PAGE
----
Today is the day of the year when a bunch of Big 10.2 teams get thumped in bowl games. As such, it is a key part of the holiday season for college football fans, including those who live in the Midwest.
Tomorrow is the day of the Presidential electoral season where a few hundred thousand Iowans go to caucuses and exercise a unwarranted amount of control over who our next President will be.
Mind you, last Friday was the day when both Iowa and Iowa State got thumped in bowl games, but if these Iowans are Sugar Bowl fans, tomorrow is also the day when people stay home to watch the game rather than get herded around a crowded room for several hours. (The caucus was just one day later, on January 4, in 2008, though bowl games were skewed earlier because of the calendar.)
The juxtaposition of the heart of bowl season with the IA caucuses shows that we’ve arrived at that state invoked so often by those raising concerns about the logical outcome of the Mutually Assured Destruction on primary timing of the last decade or so: when the holiday season basically became campaigning season (though some raise the specter of pre-Christmas votes, too).
Isn’t it about time that some of the bajillions of reporters on the ground in Iowa do some reporting on whether or not this is good for democracy? Rather than tracking granular differences in polling numbers or thinking of different ways to say “Santorum Surge,” couldn’t some of these reporters interview Iowans–those caucusing as well as the majority who won’t caucus–to find out whether they paid more attention to their family’s regular Christmas celebration or the political circus being staged around them?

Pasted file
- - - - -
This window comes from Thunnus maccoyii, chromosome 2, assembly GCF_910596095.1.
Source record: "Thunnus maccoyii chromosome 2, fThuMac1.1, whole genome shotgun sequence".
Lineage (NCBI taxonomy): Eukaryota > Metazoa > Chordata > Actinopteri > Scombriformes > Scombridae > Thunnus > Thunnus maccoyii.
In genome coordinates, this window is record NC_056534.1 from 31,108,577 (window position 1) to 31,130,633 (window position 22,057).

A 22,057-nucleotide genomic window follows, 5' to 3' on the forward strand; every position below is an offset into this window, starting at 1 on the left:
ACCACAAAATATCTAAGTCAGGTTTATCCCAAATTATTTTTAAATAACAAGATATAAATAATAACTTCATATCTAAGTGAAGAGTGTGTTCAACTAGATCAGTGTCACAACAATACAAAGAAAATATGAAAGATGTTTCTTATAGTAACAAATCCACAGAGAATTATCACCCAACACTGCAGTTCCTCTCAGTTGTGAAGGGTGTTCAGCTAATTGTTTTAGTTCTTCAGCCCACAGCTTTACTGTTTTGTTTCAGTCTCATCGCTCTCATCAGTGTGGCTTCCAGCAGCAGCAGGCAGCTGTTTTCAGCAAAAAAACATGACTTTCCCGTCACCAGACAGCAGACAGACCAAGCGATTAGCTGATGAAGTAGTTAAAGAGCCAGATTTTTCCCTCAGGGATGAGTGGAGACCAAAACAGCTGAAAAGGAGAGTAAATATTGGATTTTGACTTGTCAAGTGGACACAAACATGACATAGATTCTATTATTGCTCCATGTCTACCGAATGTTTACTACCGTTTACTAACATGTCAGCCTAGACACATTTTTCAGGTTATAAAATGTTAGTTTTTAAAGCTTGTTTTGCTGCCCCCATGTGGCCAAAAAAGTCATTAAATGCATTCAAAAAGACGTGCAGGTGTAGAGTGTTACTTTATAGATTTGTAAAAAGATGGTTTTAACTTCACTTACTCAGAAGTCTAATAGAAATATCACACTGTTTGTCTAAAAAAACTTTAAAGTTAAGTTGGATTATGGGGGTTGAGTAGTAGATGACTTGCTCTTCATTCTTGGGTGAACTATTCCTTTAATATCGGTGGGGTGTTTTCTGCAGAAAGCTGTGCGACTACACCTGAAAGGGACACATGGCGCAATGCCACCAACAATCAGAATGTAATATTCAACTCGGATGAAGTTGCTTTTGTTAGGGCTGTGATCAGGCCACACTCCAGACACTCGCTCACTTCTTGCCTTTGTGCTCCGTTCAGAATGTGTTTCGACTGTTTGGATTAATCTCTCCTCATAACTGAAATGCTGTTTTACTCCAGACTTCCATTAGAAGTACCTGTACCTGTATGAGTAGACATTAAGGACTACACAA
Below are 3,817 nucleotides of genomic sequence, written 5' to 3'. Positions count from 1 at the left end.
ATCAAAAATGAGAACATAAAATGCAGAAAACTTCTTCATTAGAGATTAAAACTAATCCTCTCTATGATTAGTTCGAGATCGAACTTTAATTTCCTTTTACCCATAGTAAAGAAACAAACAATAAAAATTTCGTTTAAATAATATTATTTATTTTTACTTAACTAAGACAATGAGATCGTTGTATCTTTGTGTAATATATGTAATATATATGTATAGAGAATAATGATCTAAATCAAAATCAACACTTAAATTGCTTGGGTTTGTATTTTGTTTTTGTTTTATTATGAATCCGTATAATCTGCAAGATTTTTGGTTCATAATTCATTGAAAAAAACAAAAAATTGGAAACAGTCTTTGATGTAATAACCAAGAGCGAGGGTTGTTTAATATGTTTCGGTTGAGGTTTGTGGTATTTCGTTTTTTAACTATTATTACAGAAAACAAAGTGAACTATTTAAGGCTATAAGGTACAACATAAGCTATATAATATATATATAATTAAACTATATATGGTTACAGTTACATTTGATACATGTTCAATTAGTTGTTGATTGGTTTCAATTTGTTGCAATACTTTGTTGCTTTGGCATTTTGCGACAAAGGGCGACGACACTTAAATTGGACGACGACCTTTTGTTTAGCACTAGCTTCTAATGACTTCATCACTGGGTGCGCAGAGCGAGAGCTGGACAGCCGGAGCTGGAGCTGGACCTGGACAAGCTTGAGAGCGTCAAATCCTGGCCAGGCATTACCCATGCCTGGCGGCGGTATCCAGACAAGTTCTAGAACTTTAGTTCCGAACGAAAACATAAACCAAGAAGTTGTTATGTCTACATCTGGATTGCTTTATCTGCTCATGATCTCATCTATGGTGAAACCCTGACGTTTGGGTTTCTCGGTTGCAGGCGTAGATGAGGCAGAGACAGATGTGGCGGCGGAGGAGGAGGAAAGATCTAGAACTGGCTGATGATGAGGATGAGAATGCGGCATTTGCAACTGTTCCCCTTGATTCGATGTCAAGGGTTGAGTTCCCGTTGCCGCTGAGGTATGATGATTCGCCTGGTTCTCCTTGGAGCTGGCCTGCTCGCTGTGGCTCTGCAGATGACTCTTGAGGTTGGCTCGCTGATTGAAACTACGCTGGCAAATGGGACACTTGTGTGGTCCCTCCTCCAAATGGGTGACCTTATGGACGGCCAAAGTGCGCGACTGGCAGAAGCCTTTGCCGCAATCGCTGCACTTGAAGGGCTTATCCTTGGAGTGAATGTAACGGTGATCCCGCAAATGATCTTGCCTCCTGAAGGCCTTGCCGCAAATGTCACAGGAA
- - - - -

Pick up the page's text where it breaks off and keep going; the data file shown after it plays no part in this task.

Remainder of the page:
I don’t doubt that the volatility in polls this year stems, in significant part, from the terrible candidates in the GOP field; none of them, it seems, can survive the scrutiny of a few weeks. But I also wonder whether the timing plays a part. That is, it’s likely that a goodly number of likely caucus goers haven’t been concentrating all that much on whether Newt will force their grand kids to quit school and instead take a unionized janitor’s job, whether Mitt will outsource their jobs, and which of them are promising to start a war with Iran. The Des Moines Register’s highly respected poll says 41% of those polled may change their mind. Isn’t it possible that these citizens who have been entrusted with such power over our political system simply have been doing what the rest of us have been, enjoying one of the only weeks of the year when we get to spend extended time with our families?
Maybe it’s time we actually figured out whether waging an electoral campaign as if it were background Christmas Muzak is good for democracy.